Is Depression After Heart Bypass Surgery Normal Or Is It Serious?

by Joe Stevens - Date: 2007-04-16 - Word Count: 464 Share This!

It's been found that depression after heart bypass surgery is not all that uncommon. In fact, it really shouldn't come as a surprise to many people. I know that medical technology is advanced and that bypass surgery is proven to work effectively for thousands of people, but that's not the point. The point is that the patient having this procedure performed is never going to be the same again and they are aware of that fact. It's depressing to feel like "less of a man", "less of a woman" or just plain old.

My father went through quadruple heart bypass surgery back when he was in his early fifties and never completely recovered. Much of it was his own fault though because he never could break his two pack a day smoking habit and passed away two months before his 65th birthday. Dad became very depressed after his heart bypass surgery and I can understand now how difficult it must have been on him.

Many men, like my father was, are strong, outgoing, work outdoors types that are "hands on" in just about everything they do. Dad was always the first one to get his hands dirty if there was something that needed to be done and I think he felt that that part of his life was behind him now that he'd had his bypass surgery. He was wrong, of course, but, as I stated before, I understand, not necessarily agree.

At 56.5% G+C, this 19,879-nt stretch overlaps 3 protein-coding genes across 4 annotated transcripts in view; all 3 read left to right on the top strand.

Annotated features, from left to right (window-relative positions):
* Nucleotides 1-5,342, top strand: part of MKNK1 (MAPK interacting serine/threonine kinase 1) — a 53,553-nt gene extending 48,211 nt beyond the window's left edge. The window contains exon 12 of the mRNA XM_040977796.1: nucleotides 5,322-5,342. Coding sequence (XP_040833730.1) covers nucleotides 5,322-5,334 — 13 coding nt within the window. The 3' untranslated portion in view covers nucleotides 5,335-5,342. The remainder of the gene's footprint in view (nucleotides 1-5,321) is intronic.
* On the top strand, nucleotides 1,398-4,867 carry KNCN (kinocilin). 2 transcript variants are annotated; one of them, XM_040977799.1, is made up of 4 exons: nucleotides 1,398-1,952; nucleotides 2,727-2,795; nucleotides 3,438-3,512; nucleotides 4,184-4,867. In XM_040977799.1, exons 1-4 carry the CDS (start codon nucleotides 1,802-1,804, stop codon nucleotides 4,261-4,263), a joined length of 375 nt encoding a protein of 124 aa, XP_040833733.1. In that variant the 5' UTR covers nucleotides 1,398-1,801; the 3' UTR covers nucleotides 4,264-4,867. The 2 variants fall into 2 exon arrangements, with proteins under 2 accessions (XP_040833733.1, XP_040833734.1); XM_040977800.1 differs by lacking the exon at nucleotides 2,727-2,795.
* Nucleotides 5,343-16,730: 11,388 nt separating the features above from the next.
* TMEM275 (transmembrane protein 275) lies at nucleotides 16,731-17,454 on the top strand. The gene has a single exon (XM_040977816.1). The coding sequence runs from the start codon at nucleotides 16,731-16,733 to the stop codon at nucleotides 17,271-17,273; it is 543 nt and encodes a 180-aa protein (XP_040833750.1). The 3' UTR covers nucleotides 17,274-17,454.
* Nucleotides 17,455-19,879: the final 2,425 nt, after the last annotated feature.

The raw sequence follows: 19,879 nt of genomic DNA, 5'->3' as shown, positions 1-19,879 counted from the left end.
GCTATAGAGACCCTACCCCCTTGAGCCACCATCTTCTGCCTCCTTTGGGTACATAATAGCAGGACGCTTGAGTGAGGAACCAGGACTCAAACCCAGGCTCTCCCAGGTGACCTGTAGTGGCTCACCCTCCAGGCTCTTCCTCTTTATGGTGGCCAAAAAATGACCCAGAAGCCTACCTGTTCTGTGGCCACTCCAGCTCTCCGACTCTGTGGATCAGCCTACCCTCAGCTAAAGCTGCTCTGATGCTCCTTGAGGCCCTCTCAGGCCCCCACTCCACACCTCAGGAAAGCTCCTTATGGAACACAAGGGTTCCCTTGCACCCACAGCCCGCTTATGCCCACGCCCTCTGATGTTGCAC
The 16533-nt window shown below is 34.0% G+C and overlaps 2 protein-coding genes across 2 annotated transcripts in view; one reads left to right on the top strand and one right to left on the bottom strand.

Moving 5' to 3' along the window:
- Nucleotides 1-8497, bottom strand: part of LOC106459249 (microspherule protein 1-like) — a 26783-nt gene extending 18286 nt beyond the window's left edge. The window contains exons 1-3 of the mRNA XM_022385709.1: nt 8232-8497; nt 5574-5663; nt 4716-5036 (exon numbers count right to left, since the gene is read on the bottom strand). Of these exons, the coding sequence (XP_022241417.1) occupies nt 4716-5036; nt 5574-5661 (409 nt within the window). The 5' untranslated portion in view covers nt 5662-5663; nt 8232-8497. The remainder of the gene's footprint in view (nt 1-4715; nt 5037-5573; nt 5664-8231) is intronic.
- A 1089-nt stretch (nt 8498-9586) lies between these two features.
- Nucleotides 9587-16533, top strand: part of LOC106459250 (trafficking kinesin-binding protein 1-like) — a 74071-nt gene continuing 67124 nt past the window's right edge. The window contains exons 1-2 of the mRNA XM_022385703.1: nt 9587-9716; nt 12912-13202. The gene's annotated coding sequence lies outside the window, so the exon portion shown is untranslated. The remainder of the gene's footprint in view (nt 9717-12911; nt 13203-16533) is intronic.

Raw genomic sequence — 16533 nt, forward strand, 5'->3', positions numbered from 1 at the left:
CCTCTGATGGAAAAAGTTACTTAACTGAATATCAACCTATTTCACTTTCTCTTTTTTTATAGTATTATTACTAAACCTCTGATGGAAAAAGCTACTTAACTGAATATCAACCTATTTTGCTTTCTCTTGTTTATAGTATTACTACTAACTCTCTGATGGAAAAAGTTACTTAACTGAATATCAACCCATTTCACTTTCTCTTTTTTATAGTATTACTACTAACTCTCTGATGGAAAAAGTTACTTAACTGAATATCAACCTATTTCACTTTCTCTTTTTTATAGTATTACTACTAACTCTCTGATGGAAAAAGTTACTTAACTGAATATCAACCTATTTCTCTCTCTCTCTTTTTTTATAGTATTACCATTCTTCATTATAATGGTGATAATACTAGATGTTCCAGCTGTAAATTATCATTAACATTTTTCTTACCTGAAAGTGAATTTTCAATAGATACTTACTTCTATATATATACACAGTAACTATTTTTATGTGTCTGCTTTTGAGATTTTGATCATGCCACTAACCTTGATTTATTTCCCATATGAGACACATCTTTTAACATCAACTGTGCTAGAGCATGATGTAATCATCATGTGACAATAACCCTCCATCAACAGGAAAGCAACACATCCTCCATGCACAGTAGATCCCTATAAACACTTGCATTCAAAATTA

It's extremely important that those who've had heart bypass surgery get back "in the saddle" as soon as possible. They must be allowed a reasonable amount of recovery time of course, but they cannot be allowed to stay off their feet for long. It would be very easy for them to fall into a deep depression if they have too much idle time. They need to have structured activities every day that slowly, but gradually rebuild their confidence, dexterity and self esteem. Only then can this person again become that same person that they used to be, give or take a few dietary restrictions.

It's not only the surgery, but the complete change of lifestyle that can seem completely overwhelming to a heart bypass patient. All of the sudden everything that they've been doing their entire life is changed and they must learn to live differently at an age where most of us are pretty set in our ways.

Thank goodness for the modern technology that has given people with heart problems a second chance at life. They should be thanking God just for the opportunity of having those extra years. Just keep in mind that depression, especially after a serious operation such as heart bypass surgery, can become a serious condition if not monitored and treated accordingly. In other words, please be "patient" with the "patient."

Related Tags: depression, disorder, disease, depressed, chronic, clinical, antidepressants, heart bypass surgery

Joe Stevens is a disabled veteran that writes articles about topics that affect him. Read more helpful articles like this one at or Heart bypass Surgery And Depression

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